Heat olive oil in a stock pot and add onion, garlic, carrot, celery, and green pepper. Saute until vegetables are tender. Add butter and once it is melted add 1/4 cup of flour, stirring to coat all vegetables. Once flour is combined into mixture slowly whisk in the chicken stock. The soup will thicken slightly. Add bouillon, water, and stir in cooked rice, garlic salt, and thyme. Simmer 15 minutes and then add chicken and stir in half and half. Let soup heat to serving temperature and check for seasoning. Salt and pepper to taste. Posted on Make a foodie friend mondays!

I get by with a little help from my friends

Nov 22, 2010   //   by marymeals   //   Soups and salads  //  2 Comments

Tomato Soup

You know something has got to be good when people are willing to wait in -10℉ weather for over an hour. The Ovens of Brittany in Madison WI had food so amazing they had a line no matter what time of year it was. Dishes in the classical French style highlighted fresh, natural ingredients, paired with attentive preparation, and recipes that simply worked. Ovens transformed the local food scene making something as mundane as eating into a meaningful and delicious experience. A great place to gather with friends, or have a date night, it was also the versatility of the place that contributed to its success. Sadly, The Ovens of Brittany is no longer in operation as a restaurant, however, they still operate a successful catering business to this day. Here in this MaryMeals version I pay tribute to the best tomato soup I’ve ever tasted. It’s close to the original version but I like it to be a bit creamier, and have a little more spice.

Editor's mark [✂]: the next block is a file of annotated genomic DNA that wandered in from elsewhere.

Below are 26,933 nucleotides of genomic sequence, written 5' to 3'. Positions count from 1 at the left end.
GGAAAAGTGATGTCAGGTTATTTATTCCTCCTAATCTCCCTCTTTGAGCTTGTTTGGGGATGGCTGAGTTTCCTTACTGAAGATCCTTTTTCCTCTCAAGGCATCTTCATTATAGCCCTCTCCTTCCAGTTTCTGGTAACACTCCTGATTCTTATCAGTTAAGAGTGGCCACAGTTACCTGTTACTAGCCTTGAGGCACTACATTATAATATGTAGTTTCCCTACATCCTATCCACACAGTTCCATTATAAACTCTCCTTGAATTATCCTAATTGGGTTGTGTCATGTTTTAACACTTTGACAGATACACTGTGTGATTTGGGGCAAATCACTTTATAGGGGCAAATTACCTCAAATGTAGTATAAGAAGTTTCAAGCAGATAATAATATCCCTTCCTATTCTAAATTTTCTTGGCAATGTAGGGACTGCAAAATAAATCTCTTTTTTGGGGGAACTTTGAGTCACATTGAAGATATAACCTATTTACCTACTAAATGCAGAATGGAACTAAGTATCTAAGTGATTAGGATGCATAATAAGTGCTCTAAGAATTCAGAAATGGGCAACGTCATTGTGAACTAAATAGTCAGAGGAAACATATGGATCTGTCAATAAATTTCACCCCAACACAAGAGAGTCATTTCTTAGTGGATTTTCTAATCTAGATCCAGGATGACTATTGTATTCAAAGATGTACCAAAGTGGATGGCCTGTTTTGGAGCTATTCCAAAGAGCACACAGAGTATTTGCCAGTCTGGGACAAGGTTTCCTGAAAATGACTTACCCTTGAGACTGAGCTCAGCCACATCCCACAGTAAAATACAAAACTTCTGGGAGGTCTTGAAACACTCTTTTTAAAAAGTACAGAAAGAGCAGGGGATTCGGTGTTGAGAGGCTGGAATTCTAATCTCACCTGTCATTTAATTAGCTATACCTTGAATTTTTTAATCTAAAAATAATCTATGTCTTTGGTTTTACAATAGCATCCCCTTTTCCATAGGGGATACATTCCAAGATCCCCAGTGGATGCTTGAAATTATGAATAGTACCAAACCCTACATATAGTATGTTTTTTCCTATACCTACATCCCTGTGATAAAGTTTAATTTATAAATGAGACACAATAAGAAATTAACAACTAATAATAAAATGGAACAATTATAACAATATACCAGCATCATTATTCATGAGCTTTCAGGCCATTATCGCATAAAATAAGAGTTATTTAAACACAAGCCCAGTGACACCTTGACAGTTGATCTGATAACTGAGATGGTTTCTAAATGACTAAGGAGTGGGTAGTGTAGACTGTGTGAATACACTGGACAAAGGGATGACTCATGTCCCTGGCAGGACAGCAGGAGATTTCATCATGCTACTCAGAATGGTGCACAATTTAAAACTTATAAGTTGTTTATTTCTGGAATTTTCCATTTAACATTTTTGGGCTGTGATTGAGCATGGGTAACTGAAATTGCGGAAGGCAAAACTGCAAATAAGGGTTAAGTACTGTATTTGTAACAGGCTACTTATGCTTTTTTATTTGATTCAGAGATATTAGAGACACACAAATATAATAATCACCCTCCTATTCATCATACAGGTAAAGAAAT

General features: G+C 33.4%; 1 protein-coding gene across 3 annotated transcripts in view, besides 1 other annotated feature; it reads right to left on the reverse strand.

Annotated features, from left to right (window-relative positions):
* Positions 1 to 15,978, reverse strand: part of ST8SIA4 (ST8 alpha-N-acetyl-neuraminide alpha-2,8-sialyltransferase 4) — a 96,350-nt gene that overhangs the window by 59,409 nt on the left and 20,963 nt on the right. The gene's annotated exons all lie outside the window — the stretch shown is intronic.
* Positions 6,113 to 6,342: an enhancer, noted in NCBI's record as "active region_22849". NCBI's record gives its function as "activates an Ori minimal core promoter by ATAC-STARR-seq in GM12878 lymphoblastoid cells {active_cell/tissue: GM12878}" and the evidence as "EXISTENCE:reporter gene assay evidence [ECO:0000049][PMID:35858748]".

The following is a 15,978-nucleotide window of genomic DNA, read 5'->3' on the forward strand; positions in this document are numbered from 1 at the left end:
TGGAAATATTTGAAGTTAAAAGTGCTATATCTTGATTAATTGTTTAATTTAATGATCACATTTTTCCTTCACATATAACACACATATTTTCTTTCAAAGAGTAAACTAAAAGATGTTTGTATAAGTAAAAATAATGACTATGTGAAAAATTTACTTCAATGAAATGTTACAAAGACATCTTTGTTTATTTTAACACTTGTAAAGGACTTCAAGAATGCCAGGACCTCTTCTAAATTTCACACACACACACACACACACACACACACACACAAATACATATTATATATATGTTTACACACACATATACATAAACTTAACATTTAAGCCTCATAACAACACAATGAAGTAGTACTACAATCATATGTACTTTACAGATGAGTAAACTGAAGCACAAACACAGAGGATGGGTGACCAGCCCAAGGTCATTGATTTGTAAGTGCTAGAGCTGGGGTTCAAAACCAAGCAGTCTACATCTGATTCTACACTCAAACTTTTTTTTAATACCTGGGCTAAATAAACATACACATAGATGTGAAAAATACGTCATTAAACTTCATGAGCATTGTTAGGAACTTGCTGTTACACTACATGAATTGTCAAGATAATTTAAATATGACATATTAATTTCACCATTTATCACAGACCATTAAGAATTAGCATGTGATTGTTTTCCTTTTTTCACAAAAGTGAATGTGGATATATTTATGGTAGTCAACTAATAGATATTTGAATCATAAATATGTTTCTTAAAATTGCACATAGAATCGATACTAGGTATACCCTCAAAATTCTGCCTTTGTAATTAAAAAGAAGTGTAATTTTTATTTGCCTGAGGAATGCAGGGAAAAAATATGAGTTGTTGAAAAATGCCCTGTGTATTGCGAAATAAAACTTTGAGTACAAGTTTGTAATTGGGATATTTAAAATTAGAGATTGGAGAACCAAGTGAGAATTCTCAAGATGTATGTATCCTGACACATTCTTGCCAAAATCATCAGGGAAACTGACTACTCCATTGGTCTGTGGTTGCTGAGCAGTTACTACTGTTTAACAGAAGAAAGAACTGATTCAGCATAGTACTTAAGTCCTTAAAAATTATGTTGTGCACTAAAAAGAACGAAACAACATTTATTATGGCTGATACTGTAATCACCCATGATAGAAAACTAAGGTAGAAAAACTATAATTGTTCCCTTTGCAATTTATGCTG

Creamy Tomato and Herb Soup

1 stick butter
1/2 cup flour
1 onion diced
2 cloves garlic minced
32 0z chicken stock
1 large can crushed tomatoes
1 small can diced tomatoes
1/2 cup honey
1 tbsp dill
1 tbsp basil
1 tbsp garlic salt
1 tsp chili powder
pinch of red pepper flakes
couple dashes of hot sauce
salt and pepper to taste